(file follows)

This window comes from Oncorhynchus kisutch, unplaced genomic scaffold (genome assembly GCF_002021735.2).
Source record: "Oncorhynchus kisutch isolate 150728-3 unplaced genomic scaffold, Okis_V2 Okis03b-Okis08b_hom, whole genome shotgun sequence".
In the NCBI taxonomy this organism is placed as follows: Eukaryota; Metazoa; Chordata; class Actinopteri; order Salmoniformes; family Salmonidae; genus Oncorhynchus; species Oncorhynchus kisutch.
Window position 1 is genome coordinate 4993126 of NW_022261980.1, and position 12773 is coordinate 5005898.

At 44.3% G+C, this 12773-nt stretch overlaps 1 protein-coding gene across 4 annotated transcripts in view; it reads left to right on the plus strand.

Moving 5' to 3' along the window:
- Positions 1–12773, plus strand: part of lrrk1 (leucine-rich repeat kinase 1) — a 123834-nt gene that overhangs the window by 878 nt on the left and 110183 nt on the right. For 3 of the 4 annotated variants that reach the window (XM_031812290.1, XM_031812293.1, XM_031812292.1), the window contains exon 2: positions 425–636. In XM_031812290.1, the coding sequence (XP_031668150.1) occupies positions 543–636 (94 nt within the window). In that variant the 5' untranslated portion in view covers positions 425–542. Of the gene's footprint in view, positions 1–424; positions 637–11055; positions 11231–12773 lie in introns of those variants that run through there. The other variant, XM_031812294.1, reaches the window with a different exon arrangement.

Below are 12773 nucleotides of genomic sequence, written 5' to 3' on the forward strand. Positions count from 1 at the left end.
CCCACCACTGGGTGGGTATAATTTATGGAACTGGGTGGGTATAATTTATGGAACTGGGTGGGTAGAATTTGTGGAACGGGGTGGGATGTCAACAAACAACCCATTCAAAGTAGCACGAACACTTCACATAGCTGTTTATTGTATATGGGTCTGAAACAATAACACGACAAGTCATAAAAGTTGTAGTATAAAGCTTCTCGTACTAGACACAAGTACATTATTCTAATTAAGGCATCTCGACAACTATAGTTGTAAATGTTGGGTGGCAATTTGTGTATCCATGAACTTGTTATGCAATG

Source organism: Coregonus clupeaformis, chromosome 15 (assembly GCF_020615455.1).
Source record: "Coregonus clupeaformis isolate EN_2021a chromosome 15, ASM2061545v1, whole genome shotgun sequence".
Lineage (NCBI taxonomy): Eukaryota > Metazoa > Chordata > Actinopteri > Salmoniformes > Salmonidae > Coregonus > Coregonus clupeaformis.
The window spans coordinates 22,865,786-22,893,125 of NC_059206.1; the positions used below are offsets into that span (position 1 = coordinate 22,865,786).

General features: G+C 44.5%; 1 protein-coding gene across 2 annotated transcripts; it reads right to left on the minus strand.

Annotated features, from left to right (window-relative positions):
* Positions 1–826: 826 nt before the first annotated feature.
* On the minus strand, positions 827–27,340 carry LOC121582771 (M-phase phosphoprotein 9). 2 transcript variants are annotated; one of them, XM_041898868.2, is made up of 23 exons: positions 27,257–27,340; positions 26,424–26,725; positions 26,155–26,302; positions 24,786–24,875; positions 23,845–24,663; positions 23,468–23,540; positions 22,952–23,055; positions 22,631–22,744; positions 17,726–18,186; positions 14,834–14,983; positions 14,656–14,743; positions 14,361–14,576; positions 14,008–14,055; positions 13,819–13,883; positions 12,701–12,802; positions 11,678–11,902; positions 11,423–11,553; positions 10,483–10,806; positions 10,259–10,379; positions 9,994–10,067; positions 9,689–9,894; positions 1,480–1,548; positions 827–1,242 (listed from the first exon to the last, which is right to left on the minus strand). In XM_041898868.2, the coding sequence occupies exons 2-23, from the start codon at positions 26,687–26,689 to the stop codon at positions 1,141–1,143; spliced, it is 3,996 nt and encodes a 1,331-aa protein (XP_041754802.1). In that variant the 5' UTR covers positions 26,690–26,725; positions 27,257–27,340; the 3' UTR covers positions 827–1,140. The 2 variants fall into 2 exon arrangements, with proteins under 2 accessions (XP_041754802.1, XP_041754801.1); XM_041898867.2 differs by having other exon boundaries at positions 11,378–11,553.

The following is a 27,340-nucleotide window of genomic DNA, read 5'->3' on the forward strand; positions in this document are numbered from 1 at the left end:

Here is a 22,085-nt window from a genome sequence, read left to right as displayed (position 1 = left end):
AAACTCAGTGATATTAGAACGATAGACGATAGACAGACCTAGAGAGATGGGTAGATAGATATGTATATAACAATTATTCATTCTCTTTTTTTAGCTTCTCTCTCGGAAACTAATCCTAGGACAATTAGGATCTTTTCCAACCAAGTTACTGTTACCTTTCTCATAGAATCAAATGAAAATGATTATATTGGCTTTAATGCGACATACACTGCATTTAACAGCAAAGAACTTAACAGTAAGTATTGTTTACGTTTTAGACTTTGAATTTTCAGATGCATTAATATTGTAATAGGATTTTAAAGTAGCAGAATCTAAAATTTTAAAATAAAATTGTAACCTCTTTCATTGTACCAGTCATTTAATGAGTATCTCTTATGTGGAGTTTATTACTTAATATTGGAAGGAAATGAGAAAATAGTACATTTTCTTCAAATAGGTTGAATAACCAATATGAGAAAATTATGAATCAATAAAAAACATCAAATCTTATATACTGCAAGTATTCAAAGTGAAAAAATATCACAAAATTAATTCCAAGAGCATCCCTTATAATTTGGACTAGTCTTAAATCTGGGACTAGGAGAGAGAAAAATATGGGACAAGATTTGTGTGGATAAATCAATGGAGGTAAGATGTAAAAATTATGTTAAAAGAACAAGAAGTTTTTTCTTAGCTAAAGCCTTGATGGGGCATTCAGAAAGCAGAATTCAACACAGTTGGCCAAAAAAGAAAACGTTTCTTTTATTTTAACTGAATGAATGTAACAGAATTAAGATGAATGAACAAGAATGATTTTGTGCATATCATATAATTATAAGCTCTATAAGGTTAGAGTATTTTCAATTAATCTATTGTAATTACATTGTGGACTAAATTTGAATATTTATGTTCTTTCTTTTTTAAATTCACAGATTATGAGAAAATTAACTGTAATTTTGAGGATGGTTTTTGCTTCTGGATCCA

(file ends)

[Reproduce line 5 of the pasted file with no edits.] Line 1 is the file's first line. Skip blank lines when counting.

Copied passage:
At 44.3% G+C, this 12773-nt stretch overlaps 1 protein-coding gene across 4 annotated transcripts in view; it reads left to right on the plus strand.